Investigating the Evidence for Evolution (Day 1 of 4)
Lesson 6 of 11
Objective: SWBAT identify, describe, and analyze the four major areas of scientific evidence for evolution.
This activity is one I have been working with for a few years now. When I started it, my intention was to give students a brief opportunity to investigate a science concept on their own that I felt was one they could grasp without a large amount of teacher support or prior knowledge. I also felt the end of the final school grading session was a great time to shift away from the lecture framework because at that point, even a 15 minute teacher centered session was getting to be challenging for students ready for summer break and a bit bored by the routine of their school day.
I quickly realized that my two day activity was one that students were extremely interested in pursuing more substantively and that they wanted time to create representations of their learning that required more collaborative time. This four day iteration seems to work best. I have outlined my typical plan for each day, but keep in mind that every class is different and you may need to adjust a bit each day. This year, most students took 1.5 days to complete their expert group work, another 1.5-2 days to make their poster (many groups come in on their own time during lunch or after school to complete this piece of the assignment) and we still wound up completing all of our work by the fourth day. Just in case there was a group who was really committed to specific high level graphics on their posters, I extended their poster deadline on an individual basis. My rubric for this project was never intended to be highly detailed; the work students produced really was out of their own interest and curiosity about the subject and not for points. I gave very little guidelines about their visual work and the result was a wide array of colorful posters that followed our year long discussion about best practices in visual displays (white space, borders, balance of text and graphics). I was very proud to see them attend to these guidelines even without specific instructions to do so.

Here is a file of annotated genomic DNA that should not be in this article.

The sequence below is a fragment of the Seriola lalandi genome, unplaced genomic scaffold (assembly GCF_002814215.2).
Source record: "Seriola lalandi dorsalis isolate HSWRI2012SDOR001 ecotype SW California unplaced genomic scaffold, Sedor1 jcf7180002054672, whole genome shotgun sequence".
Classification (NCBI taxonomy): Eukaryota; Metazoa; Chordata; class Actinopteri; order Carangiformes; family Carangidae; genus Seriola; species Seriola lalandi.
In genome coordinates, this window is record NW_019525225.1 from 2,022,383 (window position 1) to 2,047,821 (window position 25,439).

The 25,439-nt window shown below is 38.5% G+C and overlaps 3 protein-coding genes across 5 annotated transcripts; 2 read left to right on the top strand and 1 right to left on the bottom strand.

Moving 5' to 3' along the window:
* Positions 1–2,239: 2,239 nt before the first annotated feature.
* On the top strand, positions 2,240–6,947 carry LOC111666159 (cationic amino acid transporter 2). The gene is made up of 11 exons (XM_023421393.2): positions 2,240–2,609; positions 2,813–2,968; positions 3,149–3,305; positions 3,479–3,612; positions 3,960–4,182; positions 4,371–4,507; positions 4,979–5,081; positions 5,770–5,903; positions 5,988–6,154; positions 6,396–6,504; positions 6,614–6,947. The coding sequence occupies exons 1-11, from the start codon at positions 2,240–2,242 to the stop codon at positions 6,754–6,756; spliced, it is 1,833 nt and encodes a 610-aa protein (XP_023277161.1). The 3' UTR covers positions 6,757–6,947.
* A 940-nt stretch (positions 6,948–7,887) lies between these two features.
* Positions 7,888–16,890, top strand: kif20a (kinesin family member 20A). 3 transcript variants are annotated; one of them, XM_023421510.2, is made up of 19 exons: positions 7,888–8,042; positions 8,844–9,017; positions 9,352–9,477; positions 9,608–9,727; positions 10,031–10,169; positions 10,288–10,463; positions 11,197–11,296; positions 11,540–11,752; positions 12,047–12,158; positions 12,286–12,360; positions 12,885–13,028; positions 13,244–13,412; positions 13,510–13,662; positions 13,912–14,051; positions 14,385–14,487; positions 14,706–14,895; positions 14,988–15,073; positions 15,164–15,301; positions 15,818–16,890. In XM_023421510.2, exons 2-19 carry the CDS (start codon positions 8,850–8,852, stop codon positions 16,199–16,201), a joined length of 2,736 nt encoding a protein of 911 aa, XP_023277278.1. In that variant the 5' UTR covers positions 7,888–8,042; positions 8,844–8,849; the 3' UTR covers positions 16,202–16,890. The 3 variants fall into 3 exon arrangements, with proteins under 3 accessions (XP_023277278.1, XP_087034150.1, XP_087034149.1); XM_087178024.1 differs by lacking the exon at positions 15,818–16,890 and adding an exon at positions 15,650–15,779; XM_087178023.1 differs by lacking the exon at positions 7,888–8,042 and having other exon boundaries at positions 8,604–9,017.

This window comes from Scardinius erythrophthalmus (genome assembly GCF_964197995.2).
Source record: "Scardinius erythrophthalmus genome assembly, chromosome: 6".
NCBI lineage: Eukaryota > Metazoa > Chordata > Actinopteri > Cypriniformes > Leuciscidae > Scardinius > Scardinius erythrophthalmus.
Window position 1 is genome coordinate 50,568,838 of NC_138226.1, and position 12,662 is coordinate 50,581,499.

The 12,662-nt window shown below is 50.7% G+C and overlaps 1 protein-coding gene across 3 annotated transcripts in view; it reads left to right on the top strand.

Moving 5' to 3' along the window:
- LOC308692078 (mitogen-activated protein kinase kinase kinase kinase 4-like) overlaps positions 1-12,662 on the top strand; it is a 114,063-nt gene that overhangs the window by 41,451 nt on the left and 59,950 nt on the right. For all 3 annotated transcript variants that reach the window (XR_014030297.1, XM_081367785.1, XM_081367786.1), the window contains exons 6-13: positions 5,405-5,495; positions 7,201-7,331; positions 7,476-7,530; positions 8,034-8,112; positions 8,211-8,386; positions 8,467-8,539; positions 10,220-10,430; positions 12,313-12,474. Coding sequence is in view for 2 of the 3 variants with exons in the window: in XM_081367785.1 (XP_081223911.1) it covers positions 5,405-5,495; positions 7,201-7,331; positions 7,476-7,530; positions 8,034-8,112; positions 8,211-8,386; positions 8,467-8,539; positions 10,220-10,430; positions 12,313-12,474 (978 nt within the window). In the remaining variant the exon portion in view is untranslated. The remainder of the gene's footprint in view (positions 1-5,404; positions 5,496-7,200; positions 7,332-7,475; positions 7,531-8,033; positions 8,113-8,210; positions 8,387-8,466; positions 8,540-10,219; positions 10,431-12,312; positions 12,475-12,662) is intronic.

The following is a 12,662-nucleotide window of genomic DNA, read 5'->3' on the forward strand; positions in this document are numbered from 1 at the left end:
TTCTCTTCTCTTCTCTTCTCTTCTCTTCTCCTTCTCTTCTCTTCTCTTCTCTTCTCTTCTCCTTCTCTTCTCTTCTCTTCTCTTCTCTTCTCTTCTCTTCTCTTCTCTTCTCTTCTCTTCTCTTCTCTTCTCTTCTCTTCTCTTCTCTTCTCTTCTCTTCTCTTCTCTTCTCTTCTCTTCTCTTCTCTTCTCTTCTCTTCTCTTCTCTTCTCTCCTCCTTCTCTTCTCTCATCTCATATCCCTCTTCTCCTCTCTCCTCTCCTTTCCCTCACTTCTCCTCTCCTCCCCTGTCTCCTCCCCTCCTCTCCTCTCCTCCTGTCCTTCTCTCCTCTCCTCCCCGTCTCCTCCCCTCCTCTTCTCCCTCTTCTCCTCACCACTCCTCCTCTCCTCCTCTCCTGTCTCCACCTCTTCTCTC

Day 1: Expert group research into the four areas of evidence for evolution.
Standards: SL.9-10.1, SL.9.10.1d, RST.9-10.2, W.9-10.2d
Day 2: Complete expert group work and begin lab group evidence share out.
Standards: SL.9-10.1, SL.9-10.1d, SL.9-10.4, W.9-10.2d
Day 3: Finish lab team presentations and begin poster creation.
Standards: SL.9-10.1, SL.9-10.1d, SL.9-10.4, W.9-10.2d, SL.9-10.5
Day 4: Complete and display lab group posters, class discussion of evidence types and teacher fellowship Stanford University Payne research lab data on trilobites with additional credit to and acknowledgement of Dr. M. L. Knope for his role in this summer experience for science teachers.
Standards: SL.9-10.1, SL.9-10.1d, RST.9-10.2, SP1, SP4, SP7, XC-SC-HS-2, W.9-10.1e
1. Tell students that this week, they will be doing an activity to learn more about the four main types of evidence for evolution: the fossil record, comparative anatomy, comparative embryology, and molecular (biochemical) evidence.
3. Review the major points:
- Each student in each lab group will pick one of the four topics to research and present to their lab group.